Stanislas Wawrinka

Stanislas Wawrinka:  A first career trip to the World Tour Finals ended happily for Wawrinka with a semifinal appearance, rare among men making their debuts there.  Granted, he needed some help from Nadal in the last round-robin day of Group A, for he would not have advanced if the Spaniard had not defeated Berdych.  But Wawrinka continued his own dominance over Berdych and capitalized on a fatigued David Ferrer, showing few of a first-timer’s nerves.  He also deserves credit for a gallant effort against Nadal, who has won all 24 of the sets that they have played.  The most recent two of those sets did not come easily, both extended to tiebreaks by Wawrinka after he trailed midway through both sets.  He may be winless against Djokovic and Nadal since the start of 2007, but that fact has not destroyed his belief against either of them.  Wawrinka recorded more victories over top-10 opponents this year than anyone outside the top two, and he will rise further if they remain his only recurrent nemeses.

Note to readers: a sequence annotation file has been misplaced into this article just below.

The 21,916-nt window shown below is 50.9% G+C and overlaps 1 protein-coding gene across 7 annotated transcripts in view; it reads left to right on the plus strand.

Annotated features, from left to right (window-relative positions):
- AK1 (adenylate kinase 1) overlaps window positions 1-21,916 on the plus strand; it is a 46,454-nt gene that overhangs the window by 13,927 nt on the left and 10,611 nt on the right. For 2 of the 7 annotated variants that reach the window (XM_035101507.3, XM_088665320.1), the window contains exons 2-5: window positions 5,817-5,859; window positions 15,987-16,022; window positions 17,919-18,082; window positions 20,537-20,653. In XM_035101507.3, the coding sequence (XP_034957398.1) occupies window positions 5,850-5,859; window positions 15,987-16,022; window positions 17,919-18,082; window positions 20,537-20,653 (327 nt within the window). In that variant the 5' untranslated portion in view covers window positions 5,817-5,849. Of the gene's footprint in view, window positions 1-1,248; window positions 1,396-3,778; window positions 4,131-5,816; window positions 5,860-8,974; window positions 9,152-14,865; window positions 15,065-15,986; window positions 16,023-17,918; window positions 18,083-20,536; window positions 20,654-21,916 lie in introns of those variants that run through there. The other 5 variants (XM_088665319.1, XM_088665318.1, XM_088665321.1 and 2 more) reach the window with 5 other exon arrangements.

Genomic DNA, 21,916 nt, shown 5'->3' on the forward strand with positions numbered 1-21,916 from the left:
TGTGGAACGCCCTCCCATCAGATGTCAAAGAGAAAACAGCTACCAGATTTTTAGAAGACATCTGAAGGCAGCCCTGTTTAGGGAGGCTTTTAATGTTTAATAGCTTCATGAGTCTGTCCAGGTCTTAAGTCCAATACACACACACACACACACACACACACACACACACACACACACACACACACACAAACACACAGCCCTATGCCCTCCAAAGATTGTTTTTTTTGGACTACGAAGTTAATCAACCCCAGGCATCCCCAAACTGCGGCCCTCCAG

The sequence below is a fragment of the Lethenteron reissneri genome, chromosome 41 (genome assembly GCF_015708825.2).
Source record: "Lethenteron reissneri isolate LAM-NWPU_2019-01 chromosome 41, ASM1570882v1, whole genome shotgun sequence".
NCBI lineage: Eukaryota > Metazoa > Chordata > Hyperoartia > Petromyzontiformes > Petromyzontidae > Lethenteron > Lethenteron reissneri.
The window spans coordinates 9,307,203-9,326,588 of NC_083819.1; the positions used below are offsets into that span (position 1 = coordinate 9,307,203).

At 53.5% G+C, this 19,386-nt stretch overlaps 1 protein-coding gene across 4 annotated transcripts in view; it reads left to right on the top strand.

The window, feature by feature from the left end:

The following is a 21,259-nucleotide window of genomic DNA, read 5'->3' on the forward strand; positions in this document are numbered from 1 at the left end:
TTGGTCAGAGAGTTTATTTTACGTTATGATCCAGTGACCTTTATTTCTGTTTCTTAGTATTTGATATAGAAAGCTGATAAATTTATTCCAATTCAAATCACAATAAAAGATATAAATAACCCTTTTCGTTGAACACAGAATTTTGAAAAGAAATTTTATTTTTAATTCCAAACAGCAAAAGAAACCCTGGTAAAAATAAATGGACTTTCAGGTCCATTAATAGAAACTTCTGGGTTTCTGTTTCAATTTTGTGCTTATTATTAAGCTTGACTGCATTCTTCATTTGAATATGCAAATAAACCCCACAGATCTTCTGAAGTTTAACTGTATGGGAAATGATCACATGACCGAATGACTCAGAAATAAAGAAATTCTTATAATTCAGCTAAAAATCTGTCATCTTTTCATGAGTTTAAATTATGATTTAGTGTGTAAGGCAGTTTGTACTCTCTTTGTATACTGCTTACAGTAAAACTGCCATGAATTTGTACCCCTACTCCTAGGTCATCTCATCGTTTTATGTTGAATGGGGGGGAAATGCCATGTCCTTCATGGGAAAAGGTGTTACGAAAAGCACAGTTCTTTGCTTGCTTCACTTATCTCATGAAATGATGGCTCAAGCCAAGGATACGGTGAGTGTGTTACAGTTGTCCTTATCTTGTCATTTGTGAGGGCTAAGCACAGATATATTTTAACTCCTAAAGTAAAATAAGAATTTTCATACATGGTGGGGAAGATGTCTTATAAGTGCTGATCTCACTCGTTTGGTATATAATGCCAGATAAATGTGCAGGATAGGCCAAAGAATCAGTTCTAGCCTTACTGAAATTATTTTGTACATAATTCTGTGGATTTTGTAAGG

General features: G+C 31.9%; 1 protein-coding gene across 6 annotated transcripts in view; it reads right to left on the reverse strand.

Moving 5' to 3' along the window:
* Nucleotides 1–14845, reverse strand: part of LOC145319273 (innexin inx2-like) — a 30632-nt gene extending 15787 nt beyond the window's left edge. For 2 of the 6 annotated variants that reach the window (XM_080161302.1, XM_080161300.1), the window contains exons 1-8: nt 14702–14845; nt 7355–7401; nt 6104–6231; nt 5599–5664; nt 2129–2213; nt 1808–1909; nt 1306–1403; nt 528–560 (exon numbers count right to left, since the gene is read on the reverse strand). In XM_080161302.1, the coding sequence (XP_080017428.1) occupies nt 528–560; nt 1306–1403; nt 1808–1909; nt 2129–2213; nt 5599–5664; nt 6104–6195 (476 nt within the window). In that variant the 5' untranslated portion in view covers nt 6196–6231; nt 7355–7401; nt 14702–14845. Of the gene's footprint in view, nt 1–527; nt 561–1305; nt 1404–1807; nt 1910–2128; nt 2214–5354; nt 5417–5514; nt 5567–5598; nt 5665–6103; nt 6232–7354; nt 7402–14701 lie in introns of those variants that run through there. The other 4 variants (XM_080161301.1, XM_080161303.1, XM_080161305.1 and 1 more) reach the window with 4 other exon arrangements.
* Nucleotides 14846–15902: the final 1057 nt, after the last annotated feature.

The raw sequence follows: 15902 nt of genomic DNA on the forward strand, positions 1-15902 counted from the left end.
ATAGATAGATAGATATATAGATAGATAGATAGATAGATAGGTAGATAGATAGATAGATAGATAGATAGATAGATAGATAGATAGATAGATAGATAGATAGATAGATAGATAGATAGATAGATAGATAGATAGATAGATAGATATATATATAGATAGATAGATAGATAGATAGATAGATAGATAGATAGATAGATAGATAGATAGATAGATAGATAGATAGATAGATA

Juan Martin Del Potro:  Victimized by a theft in a Paris train station en route to London, Del Potro could be forgiven for not focusing his faculties entirely on tennis.  He narrowly avoided an upset by Richard Gasquet in his opening match, failing to serve it out on his first attempt as he displayed scant appetite for the competition.  Once again, the former US Open champion extended Djokovic to a final set, as he had at Wimbledon and Shanghai.  Once again, he failed to win the key points when that set hung in the balance.  Del Potro may lose some sleep after allowing multiple chances to slip away against Federer, whom he led by a set and a break, and later by a break in the third set.  And yet he still nearly qualified for the semifinals, a decent result considering the quality of his rivals in Group B and the emotional adversity confronting him.  The gentle giant produced a fall campaign so strong, moreover, that a mild disappointment should not ruffle him.